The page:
Turkish refugee woman beaten by Greek police, Amnesty reveals
ISTANBUL – Hürriyet Daily News
A Greek flag flutters on the top of the parliament as the moon rises in Athens May 23, 2013. Amnesty International (AI) has shared the story of a Turkish refugee who fled to Greece last year recently and was beaten by Greek police while in custody. REUTERS/John KolesidisAmnesty International (AI) has shared the story of a Turkish refugee who fled to Greece last year recently and was beaten by Greek police while in custody.
The 47-year-old Turkish national, identified by AI under the pseudonym “Deniz,” settled in the Greek capital Athens after leaving her homeland last year to escape political persecution, according to the AI’s annual human rights report 2013.
Amnesty said Deniz worked to support political prisoners who were on hunger strike – actions which earned her several arrests by the Turkish police, who reportedly subjected her to torture in custody, back in Turkey.
Less than a year after her arrival in Greece, police in Athens arrested Deniz in February this year, after the Turkish authorities issued an extradition request for her. She was soon released on bail, according to the AI.
Two months later, on April 22, she and her lawyer reported to Athens’ Exarheia police station in accordance with her bail conditions. Upon arrival there, she was informed there was a warrant out for her arrest, and she was promptly detained.
After around three hours, police transferred her by car to General Attika Police Directorate (GADA as it’s known by its Greek initials) because there was no cell for female detainees at the station. Deniz was taken to a room, apparently to be searched. She described the ill-treatment she then received.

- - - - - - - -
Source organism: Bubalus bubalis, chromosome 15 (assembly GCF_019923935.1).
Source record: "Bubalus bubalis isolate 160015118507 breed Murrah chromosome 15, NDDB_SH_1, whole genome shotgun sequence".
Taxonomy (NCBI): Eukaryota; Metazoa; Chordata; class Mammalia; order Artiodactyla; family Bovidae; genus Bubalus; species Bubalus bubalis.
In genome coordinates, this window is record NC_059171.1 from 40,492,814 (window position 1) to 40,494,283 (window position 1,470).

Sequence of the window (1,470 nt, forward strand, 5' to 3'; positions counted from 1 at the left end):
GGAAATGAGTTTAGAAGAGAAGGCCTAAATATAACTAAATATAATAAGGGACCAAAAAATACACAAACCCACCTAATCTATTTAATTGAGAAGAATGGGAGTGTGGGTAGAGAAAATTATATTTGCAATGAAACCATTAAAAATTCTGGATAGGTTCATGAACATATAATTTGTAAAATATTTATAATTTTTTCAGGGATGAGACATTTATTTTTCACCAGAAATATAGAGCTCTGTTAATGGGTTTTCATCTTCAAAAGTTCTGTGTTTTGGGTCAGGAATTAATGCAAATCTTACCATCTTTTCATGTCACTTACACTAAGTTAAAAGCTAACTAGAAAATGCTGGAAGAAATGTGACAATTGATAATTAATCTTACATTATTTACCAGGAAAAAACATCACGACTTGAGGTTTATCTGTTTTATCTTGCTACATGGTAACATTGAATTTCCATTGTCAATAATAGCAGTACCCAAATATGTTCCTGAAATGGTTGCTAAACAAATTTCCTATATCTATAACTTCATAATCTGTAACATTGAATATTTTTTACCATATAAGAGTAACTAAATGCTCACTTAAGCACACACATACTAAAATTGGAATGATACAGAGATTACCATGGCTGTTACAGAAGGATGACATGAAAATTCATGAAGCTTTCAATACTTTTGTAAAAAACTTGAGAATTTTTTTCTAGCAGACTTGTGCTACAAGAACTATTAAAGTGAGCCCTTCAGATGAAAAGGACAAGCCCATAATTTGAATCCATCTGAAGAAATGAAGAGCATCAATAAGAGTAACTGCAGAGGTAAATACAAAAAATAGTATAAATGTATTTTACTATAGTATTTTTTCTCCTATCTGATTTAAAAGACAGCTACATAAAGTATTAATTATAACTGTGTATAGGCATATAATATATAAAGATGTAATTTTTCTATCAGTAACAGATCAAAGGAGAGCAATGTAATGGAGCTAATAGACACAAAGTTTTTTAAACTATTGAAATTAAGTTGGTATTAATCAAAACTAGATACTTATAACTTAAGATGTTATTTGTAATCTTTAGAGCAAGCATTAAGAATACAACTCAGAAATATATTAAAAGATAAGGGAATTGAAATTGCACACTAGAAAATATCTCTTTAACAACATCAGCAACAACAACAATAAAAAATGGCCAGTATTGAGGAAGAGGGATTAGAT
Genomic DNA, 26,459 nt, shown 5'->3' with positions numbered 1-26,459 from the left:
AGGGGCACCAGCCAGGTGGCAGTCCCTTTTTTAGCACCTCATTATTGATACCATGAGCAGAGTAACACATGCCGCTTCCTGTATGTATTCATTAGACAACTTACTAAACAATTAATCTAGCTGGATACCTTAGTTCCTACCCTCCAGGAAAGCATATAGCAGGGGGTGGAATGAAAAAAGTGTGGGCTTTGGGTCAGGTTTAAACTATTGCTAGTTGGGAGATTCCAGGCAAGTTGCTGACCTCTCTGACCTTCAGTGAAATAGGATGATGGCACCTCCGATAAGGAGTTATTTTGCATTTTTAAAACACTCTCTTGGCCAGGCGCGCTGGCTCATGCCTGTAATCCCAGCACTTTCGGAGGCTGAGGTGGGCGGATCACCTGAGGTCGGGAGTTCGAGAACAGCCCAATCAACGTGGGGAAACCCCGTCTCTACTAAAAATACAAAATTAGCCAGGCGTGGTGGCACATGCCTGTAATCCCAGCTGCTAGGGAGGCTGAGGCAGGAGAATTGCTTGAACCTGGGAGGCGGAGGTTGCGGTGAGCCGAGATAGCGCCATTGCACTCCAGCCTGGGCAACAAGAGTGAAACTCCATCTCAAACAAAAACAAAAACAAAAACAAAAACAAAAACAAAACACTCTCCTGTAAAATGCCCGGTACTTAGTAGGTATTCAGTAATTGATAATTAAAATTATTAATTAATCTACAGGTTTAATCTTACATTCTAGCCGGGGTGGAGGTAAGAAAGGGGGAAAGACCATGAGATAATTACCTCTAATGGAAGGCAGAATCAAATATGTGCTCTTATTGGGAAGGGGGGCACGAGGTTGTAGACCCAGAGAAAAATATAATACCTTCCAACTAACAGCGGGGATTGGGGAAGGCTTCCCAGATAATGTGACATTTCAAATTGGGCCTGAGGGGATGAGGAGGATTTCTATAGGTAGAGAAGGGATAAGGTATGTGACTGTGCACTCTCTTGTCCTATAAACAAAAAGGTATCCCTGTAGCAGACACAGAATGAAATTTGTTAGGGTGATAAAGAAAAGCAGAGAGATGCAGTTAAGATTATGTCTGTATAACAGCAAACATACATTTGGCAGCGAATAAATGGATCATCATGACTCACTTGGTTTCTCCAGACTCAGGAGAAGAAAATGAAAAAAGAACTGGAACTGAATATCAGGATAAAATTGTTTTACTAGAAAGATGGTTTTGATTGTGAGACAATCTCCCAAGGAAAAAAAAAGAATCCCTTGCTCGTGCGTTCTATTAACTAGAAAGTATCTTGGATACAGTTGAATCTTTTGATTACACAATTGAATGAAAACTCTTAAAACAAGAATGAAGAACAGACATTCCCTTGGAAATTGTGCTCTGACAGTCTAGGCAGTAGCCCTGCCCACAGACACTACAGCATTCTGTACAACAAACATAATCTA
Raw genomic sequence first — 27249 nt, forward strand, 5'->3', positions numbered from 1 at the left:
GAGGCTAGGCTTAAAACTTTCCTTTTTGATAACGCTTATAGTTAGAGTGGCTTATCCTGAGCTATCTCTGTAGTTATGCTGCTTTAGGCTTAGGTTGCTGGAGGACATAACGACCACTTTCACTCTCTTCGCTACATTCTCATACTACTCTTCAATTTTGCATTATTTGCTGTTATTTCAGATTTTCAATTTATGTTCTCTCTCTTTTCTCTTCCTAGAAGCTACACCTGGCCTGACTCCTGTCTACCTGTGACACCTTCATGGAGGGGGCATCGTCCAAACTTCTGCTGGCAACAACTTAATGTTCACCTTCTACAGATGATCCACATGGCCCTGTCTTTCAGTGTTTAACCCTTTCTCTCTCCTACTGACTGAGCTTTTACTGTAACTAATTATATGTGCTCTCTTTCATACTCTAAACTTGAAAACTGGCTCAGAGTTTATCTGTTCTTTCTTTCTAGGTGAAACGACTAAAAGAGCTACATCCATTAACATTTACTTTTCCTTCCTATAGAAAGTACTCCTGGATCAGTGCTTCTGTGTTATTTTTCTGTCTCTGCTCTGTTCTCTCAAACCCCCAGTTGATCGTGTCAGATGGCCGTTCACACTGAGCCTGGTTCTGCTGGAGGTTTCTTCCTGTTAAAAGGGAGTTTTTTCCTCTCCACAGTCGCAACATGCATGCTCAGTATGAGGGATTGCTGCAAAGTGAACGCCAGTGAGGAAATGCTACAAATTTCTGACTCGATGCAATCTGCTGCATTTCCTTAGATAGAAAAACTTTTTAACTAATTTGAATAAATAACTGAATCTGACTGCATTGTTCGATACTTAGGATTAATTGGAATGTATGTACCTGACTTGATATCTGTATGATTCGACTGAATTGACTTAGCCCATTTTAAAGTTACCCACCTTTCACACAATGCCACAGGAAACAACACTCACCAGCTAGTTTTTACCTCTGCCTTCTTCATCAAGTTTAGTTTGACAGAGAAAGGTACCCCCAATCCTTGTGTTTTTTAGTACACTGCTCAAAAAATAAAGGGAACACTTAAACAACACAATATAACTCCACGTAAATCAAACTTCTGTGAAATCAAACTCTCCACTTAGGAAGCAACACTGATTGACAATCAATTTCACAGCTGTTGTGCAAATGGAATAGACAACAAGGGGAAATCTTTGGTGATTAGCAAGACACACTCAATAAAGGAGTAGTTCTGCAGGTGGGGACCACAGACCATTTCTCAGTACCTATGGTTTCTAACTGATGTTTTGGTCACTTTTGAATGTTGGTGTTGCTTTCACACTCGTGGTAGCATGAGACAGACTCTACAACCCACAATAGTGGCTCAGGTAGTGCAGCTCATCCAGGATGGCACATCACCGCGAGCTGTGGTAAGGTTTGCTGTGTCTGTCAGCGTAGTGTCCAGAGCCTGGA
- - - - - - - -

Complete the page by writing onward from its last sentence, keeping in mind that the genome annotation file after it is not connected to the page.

Initially there was only one policewoman in the room with her. Although Deniz cannot speak Greek, no translator was provided.
According to Deniz, the policewoman searched her initially with her hands. When the policewoman asked her to strip naked, she refused, saying she was a refugee and did not want to take her clothes off.
Two policemen in civilian clothes were then called in to the room. “One of the male police officers was pulling me and the other, I believe intended to tear my clothes off,” she explained.
“I understood that they were swearing at me. The female police officer was holding my hair…. One of the male officers punched me in my face…. My beating went on for approximately five minutes. Then the guard from the Exarheia police station heard my screams, entered the room and tried to take me away from [them]….. I was then transferred again to the Exarheia police station where I spent the night,” Deniz was quoted as saying by Amnesty.
After her ordeal, Deniz filed a criminal complaint and had her injuries treated in a hospital.
She had visible signs of bruising on her face and arm when she recounted the incident to Amnesty International two days later.
At the end of April, the Council of Appeal Judges in Athens rejected the Turkish extradition request, meaning Deniz can remain in Greece. During the same week, the country’s Supreme Court rejected an appeal by a public prosecutor against a decision of the Council of Misdemeanor Judges which refused the extradition of two asylum-seekers of Turkish nationality.